Brief Description: A tornado began on the northeast side of Eclectic and extended for 10 miles in Elmore County crossing the Elmore-Tallapoosa county line just east of Highway 63. The tornado continued for another 14 miles in Tallapoosa County crossing Lake Martin and ending on the north side of Jacksons Gap not far from where a tornado had occurred earlier in the evening. This was classified as an F3 tornado with a total damage path of 24 miles with a width of a quarter of a mile at the widest. Numerous buildings of all types were damaged along the track. Some of the most intense damage occurred as the tornado emerged from crossing Lake Martin in the Peckerwood area just southwest of Jacksons Gap. Numerous permanent homes and mobile homes were seriously damaged or destroyed.
1997-11-21330°49'N / 88°04'W30°49'N / 88°04'W1.00 Mile300 Yards002.0M0Mobile
 Brief Description: An F3 tornado touched down just east of I-65 in Saraland near Shelton Beach Estates. The tornado skipped east northeast along the ground before lifting back into the cloud near U S Highway 43. Three homes were almost completely gone, three more suffered major damage and about sixty homes in the middle-class neighbourhood suffered some damage. Most of the damage was consistent with an F1 or F2 tornado. No one was injured. Several people knew they were under a tornado warning and were able to take cover before the storm struck. Most of the residents said they did not hear the familiar "Freight Train Sound" before the tornado struck.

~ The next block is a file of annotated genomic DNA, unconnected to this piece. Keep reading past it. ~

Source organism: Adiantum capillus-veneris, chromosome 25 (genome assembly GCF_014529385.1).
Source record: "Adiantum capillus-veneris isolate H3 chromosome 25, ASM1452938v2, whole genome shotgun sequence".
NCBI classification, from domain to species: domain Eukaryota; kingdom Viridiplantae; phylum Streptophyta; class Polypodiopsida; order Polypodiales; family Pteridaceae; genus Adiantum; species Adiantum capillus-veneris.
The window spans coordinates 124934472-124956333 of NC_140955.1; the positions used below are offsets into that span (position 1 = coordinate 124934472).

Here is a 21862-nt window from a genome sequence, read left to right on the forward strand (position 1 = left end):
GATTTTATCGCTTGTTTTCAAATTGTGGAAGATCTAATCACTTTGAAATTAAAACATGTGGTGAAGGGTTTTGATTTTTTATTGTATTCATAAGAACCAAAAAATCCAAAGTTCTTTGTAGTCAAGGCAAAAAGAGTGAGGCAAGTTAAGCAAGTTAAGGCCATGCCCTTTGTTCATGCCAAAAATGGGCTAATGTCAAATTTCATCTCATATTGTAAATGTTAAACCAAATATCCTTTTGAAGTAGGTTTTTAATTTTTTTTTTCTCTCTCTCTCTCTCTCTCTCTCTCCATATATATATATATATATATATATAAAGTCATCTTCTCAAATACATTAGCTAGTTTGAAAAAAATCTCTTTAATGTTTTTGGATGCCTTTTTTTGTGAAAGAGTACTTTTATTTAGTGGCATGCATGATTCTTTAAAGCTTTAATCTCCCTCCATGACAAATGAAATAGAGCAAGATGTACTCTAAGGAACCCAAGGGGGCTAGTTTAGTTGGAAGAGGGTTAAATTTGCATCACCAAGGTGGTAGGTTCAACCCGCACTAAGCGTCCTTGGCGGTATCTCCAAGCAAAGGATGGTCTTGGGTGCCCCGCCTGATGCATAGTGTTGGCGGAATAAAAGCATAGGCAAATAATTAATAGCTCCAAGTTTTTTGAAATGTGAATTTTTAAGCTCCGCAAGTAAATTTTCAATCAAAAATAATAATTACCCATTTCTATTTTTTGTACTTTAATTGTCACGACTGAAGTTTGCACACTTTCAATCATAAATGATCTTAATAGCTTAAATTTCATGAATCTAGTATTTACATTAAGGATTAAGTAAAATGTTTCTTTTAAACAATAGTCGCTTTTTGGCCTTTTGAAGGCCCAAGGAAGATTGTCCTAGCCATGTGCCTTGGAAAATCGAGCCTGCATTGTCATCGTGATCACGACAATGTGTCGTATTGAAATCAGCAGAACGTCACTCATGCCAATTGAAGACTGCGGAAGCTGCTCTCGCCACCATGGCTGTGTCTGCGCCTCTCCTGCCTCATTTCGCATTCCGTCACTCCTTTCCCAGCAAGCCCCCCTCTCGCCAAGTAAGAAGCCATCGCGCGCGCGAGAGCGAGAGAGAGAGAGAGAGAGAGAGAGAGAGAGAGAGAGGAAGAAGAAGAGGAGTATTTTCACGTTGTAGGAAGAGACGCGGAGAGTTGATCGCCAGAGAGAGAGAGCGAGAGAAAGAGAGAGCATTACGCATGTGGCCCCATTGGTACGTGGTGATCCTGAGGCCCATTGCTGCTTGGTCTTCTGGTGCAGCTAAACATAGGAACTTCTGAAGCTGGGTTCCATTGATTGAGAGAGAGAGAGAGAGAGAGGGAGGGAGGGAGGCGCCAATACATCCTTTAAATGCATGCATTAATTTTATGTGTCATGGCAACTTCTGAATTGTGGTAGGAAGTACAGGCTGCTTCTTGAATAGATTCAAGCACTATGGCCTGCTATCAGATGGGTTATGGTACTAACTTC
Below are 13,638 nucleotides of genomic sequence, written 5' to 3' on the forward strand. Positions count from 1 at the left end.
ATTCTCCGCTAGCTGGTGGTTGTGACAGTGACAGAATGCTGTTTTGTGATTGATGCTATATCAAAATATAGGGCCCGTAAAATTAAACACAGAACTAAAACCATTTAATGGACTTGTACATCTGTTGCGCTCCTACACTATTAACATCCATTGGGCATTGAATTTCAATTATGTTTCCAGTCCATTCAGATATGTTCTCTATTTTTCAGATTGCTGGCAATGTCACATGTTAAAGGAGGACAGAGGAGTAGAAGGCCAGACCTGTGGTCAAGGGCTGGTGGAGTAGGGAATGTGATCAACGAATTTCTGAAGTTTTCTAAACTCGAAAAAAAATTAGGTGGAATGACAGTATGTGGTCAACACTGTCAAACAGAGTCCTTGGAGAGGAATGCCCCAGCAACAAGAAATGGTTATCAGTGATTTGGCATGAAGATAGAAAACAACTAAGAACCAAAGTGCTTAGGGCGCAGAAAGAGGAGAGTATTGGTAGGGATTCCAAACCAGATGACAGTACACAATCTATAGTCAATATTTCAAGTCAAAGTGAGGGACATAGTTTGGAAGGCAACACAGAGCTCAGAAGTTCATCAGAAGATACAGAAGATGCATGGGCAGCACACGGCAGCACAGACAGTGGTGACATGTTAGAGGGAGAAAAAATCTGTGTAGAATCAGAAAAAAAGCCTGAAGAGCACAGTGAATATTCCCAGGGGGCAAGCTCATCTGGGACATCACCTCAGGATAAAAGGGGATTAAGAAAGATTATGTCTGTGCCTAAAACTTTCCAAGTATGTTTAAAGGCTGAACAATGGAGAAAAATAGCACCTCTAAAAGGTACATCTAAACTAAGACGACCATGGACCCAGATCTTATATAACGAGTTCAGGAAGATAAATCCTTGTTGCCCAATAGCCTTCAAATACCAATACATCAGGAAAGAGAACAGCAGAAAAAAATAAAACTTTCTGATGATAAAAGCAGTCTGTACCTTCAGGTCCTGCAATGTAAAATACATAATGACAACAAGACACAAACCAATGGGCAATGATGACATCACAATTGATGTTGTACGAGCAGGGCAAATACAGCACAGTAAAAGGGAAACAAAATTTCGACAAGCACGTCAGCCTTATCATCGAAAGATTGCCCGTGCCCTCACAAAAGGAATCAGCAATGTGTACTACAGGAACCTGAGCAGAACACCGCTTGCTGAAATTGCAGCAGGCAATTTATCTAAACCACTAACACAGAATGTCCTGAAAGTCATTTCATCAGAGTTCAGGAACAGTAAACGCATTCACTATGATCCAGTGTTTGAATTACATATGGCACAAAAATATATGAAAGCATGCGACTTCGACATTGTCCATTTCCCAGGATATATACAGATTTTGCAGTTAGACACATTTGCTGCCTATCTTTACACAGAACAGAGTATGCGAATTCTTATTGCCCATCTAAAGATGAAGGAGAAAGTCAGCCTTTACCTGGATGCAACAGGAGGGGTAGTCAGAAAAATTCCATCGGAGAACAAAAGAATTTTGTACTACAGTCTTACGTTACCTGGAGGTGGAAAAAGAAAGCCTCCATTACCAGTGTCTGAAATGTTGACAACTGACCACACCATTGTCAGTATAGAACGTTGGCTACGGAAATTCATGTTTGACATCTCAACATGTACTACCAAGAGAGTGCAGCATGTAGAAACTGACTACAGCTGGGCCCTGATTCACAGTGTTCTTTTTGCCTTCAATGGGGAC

1998-04-08333°17'N / 87°54'W33°16'N / 87°51'W3.60 Miles300 Yards0015K0KPickens
 Brief Description: This was the first of three tornadoes produced by one supercell thunderstorm moving across central Alabama. The tornado began at 7:01 pm CDT just south of Gordo in extreme eastern Pickens County and traveled east-northeast moving into Tuscaloosa County around 7:05 pm CDT. The tornado stayed mostly in rural areas crossing the swampy area of the Sipsey River and a number of small roads before crossing SR 21. It remained in rural areas crossing SR 171 and US 43. The tornado dissipated at Lake Tuscaloosa just south of where SR 69 crosses the lake. Emergency management reported that five single-family dwellings were destroyed along with major damage reported to one house and minor damage to 23 others. Eleven mobile homes were destroyed and three mobile homes were damaged. A couple from North Carolina camping at Lake Lurleen lost everything.